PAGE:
Afghanistan war: The limits of targeting Taliban leaders

President Obama said the Afghanistan war drawdown would be done from a position of strength, citing success in killing Al Qaeda leaders. But a similar campaign to weaken the Taliban has not been equally successful.

Musadeq Sadeq/AP
Afghans listen to a speech of President Obama on a television broadcast in Kabul, Afghanistan, on Thursday, June 23. Obama's withdrawal plan for Afghanistan marks the beginning of the end of a troop-intensive approach to countering a Taliban insurgency that until recent months had fought the US and its NATO allies to a standstill.

In his Afghanistan drawdown speech last night, President Obama said the US would start withdrawing troops from a position of strength, with Al Qaeda under “enormous strain.”

He attributed those gains to the targeting, capturing, and killing of terrorist leaders. Intelligence from Osama bin Laden’s compound, the president said, revealed that the former Al Qaeda chief “expressed concern that Al Qaeda had been unable to effectively replace senior terrorists that had been killed.”

That achievement came about mainly from the use of special forces, intelligence gathering, and drones – not a heavy troop presence. This logic aids Obama’s case for withdrawing a significant number of troops as Americans tire of the war.

The problem for the US presence in Afghanistan, however, is that a similar campaign to kill Taliban leaders has not proven as successful. As troops begin to depart, US hopes for leaving behind a stable country grow more reliant on either the Afghan security forces dramatically raising their game or negotiations with the Taliban bearing fruit.

The Taliban have recently started negotiations with the US, but by all accounts the discussions remain preliminary. Shaun Gregory, a regional expert at the University of Bradford in England, expressed doubts that the Taliban are feeling much pressure given the meager number of low-level Taliban who have decided to disarm, despite major government efforts to get more of them to do so.

“With the new announcement by Obama that the troops are coming home in significant numbers by next summer, this is just not a moment [for the Taliban] to start compromising,” says Mr. Gregory.

US commander Gen. David Petraeus has said the Taliban’s mid-level commanders have taken “enormous losses” over the previous year. Those special forces killings and the deployment of surge troops into new areas have strengthened security in some areas.

Overall security hasn't improved

In large parts of Helmand and Kandahar, residents now say that they have increased freedom of movement and face less intimidation from insurgents.

But the overall security picture in Afghanistan has not improved, with attacks increasing in number and geographic scope. Attacks by the armed opposition surged 51 percent in the first quarter of 2011 over that period last year, according to the Afghanistan NGO Safety Office in Kabul.

“We anticipate that 2011 will be the most violent year since we have been keeping records,” reads ANSO’s most recent report.

In theory, the targeting of militant leaders downgrades the overall skill and experience of a group and forces its members to communicate less freely. In practice, both the Taliban and Al Qaeda have replaced their lost leaders, prompting some analysts to question the strategy’s effectiveness.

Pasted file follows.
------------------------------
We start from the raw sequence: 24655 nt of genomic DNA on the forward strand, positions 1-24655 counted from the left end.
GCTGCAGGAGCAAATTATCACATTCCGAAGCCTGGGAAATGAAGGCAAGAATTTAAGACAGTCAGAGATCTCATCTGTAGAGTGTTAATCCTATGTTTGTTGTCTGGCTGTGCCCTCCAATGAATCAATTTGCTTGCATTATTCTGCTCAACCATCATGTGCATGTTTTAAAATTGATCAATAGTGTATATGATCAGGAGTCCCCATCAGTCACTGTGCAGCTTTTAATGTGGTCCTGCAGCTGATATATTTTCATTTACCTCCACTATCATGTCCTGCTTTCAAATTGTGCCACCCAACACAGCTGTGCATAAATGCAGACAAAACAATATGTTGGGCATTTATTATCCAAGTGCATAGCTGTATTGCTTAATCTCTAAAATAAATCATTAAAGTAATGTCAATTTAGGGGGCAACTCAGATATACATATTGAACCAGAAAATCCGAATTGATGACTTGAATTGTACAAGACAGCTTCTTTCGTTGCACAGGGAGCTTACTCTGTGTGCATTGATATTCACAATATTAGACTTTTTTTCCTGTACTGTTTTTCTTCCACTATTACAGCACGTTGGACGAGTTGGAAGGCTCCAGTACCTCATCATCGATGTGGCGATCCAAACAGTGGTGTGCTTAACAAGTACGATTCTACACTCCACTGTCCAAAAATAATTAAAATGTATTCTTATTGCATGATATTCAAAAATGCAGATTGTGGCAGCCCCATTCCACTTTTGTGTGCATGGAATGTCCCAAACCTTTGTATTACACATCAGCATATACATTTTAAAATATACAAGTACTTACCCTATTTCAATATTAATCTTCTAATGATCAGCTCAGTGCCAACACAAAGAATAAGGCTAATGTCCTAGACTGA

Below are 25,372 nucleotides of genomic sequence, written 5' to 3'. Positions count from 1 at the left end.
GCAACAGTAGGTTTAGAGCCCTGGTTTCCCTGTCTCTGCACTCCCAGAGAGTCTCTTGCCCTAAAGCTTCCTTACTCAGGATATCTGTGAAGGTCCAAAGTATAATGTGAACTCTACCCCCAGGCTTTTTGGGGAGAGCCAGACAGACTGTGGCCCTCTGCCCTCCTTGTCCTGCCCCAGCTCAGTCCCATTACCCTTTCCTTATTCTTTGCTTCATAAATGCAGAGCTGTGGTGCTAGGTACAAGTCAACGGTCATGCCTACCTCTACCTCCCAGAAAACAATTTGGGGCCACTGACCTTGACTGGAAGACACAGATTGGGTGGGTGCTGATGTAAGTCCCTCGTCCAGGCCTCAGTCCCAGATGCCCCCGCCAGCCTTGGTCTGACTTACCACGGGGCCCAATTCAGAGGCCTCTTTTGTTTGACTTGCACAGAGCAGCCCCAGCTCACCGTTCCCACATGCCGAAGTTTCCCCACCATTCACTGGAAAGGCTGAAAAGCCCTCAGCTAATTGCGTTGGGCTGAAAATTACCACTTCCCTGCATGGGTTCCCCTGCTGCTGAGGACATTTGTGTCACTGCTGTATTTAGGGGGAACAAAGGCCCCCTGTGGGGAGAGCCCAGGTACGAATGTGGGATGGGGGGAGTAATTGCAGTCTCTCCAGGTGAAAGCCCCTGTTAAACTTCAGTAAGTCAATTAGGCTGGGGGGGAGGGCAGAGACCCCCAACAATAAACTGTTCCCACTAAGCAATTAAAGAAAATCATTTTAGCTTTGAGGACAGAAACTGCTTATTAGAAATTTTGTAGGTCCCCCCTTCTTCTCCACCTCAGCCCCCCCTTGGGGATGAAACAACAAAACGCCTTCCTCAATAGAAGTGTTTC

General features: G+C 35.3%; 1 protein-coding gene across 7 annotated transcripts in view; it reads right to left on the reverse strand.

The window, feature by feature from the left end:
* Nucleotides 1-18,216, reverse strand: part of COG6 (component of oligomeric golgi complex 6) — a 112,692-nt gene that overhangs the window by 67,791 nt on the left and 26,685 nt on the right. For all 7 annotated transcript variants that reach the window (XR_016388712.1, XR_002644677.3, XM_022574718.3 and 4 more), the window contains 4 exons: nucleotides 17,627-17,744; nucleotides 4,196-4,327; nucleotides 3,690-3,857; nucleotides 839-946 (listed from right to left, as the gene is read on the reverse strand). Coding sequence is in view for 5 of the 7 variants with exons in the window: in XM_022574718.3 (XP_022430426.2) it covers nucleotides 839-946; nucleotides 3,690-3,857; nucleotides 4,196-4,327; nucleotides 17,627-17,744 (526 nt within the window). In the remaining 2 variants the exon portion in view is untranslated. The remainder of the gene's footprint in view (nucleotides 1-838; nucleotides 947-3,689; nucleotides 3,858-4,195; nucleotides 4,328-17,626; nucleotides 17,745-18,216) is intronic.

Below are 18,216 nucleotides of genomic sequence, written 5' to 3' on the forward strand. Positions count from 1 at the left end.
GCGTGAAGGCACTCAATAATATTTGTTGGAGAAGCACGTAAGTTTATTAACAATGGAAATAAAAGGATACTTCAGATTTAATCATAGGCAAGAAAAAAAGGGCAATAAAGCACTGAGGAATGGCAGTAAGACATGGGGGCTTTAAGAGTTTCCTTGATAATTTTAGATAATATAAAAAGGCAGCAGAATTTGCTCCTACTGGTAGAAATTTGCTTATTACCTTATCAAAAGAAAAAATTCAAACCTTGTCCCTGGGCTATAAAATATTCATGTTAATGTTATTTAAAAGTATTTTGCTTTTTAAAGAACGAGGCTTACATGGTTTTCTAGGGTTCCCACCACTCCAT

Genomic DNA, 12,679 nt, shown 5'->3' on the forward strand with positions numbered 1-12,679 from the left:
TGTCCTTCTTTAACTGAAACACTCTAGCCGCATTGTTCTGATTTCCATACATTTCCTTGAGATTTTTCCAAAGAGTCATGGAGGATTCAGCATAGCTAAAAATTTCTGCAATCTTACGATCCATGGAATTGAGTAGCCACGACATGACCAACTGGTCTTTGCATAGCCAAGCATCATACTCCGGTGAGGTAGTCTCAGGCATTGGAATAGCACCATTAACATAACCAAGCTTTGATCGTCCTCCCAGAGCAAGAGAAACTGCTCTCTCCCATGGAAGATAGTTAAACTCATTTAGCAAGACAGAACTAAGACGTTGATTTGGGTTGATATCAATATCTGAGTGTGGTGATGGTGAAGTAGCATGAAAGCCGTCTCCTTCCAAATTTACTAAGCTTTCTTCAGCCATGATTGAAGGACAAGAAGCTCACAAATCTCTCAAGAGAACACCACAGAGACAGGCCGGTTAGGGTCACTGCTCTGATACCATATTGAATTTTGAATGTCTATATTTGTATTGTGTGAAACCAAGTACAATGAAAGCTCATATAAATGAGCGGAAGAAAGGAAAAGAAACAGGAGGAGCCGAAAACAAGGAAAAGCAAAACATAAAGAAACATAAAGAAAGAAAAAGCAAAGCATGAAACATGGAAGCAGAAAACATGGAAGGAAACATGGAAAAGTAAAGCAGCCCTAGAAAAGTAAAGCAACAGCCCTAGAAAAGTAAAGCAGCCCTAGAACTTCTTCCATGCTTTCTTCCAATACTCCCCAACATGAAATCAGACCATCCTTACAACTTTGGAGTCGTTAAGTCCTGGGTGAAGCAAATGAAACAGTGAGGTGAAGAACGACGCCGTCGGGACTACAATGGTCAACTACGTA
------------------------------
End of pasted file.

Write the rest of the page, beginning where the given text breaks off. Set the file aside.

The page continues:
Stephen Biddle, a security expert at the Council on Foreign Relations, says that's a given.

“It’s a little bit like saying: ‘Have injuries to the Washington Redskins really weakened the team’s performance?’ ” says Mr. Biddle. “The replacement is never as good as the person being replaced.”

Different groups, different strategies

But others with knowledge of the Taliban and Al Qaeda and their different goals say the targeted killings have impacted the two groups differently.

Al Qaeda has taken more time than the Taliban replacing its leaders, says Sami Yousafzai, a senior Pakistani journalist. That’s because there are only a few hundred Al Qaeda operatives in the region, and they tend to be more educated and skilled.

The Taliban, however, have been able to replace their leaders almost instantly.

“Becoming a subcommander doesn’t require a long history of being a Taliban,” says Mr. Yousafzai. As for higher-ranked commanders and shadow governors, few have actually been killed, he notes. The top-level leadership, meanwhile, remains in havens inside Pakistan where the security establishment is disinclined to help the US catch them.

Al Qaeda’s brand of terrorist plots against the West requires higher levels of education and ingenuity. The Taliban’s guerrilla war against foreigners, meanwhile, requires the sorts of fighting skills not uncommon in the rugged tribal areas of Afghanistan.

“We don’t face any gaps after someone dies. It doesn’t take a long time for us to replace someone,” says Taliban spokesman Qari Yousef Ahmadi. “In the Taliban, we don’t care if someone is knowledgeable and educated. We just look at who is a good fighter.”

Mr. Ahmadi claims the number of Taliban gets bigger every day thanks to civilian casualties by coalition forces.

Al Qaeda, meanwhile, faces strong headwinds against recruitment. The appeal of the group in the Arab world has suffered dramatic declines with the Arab Spring.

“We can fairly say that Al Qaeda has been isolated in the political mind-set of the Middle East and that the ideology of Al Qaeda appears to be irrelevant and problematic. The attention now is given to reform and democracy,” says Mohammad Al-Momani, a political science professor at Yarmouk University in Irbid, Jordan. “The measures that have been taken to crack down on Al Qaeda seem to be working and Al Qaeda is having a harder time recruiting.”

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